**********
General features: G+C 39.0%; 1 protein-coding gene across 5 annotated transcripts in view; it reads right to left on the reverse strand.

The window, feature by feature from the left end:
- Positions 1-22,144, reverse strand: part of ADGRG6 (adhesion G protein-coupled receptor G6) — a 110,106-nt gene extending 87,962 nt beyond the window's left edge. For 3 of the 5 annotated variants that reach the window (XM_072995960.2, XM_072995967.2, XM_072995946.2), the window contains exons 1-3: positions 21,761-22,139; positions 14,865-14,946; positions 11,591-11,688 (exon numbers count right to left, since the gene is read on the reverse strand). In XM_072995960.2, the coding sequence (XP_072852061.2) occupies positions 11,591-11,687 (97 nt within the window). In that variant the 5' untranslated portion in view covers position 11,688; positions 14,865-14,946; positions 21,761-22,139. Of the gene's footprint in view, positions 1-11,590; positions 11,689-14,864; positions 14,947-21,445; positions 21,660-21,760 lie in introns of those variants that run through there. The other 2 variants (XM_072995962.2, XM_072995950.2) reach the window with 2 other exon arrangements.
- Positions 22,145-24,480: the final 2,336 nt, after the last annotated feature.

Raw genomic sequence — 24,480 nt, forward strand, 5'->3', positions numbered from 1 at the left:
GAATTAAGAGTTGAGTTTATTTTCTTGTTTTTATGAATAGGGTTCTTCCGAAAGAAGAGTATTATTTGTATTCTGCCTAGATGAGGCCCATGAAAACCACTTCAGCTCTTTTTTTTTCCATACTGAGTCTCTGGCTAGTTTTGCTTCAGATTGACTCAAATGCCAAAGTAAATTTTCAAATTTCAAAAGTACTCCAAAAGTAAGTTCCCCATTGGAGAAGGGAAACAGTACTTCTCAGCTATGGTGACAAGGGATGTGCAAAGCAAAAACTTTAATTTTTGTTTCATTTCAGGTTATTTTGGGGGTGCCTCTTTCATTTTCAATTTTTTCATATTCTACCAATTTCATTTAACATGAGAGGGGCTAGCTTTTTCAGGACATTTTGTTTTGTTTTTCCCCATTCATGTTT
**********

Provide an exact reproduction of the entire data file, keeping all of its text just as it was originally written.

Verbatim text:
General features: G+C 39.0%; 1 protein-coding gene across 5 annotated transcripts in view; it reads right to left on the reverse strand.

The window, feature by feature from the left end:
- Positions 1-22,144, reverse strand: part of ADGRG6 (adhesion G protein-coupled receptor G6) — a 110,106-nt gene extending 87,962 nt beyond the window's left edge. For 3 of the 5 annotated variants that reach the window (XM_072995960.2, XM_072995967.2, XM_072995946.2), the window contains exons 1-3: positions 21,761-22,139; positions 14,865-14,946; positions 11,591-11,688 (exon numbers count right to left, since the gene is read on the reverse strand). In XM_072995960.2, the coding sequence (XP_072852061.2) occupies positions 11,591-11,687 (97 nt within the window). In that variant the 5' untranslated portion in view covers position 11,688; positions 14,865-14,946; positions 21,761-22,139. Of the gene's footprint in view, positions 1-11,590; positions 11,689-14,864; positions 14,947-21,445; positions 21,660-21,760 lie in introns of those variants that run through there. The other 2 variants (XM_072995962.2, XM_072995950.2) reach the window with 2 other exon arrangements.
- Positions 22,145-24,480: the final 2,336 nt, after the last annotated feature.

Raw genomic sequence — 24,480 nt, forward strand, 5'->3', positions numbered from 1 at the left:
GAATTAAGAGTTGAGTTTATTTTCTTGTTTTTATGAATAGGGTTCTTCCGAAAGAAGAGTATTATTTGTATTCTGCCTAGATGAGGCCCATGAAAACCACTTCAGCTCTTTTTTTTTCCATACTGAGTCTCTGGCTAGTTTTGCTTCAGATTGACTCAAATGCCAAAGTAAATTTTCAAATTTCAAAAGTACTCCAAAAGTAAGTTCCCCATTGGAGAAGGGAAACAGTACTTCTCAGCTATGGTGACAAGGGATGTGCAAAGCAAAAACTTTAATTTTTGTTTCATTTCAGGTTATTTTGGGGGTGCCTCTTTCATTTTCAATTTTTTCATATTCTACCAATTTCATTTAACATGAGAGGGGCTAGCTTTTTCAGGACATTTTGTTTTGTTTTTCCCCATTCATGTTT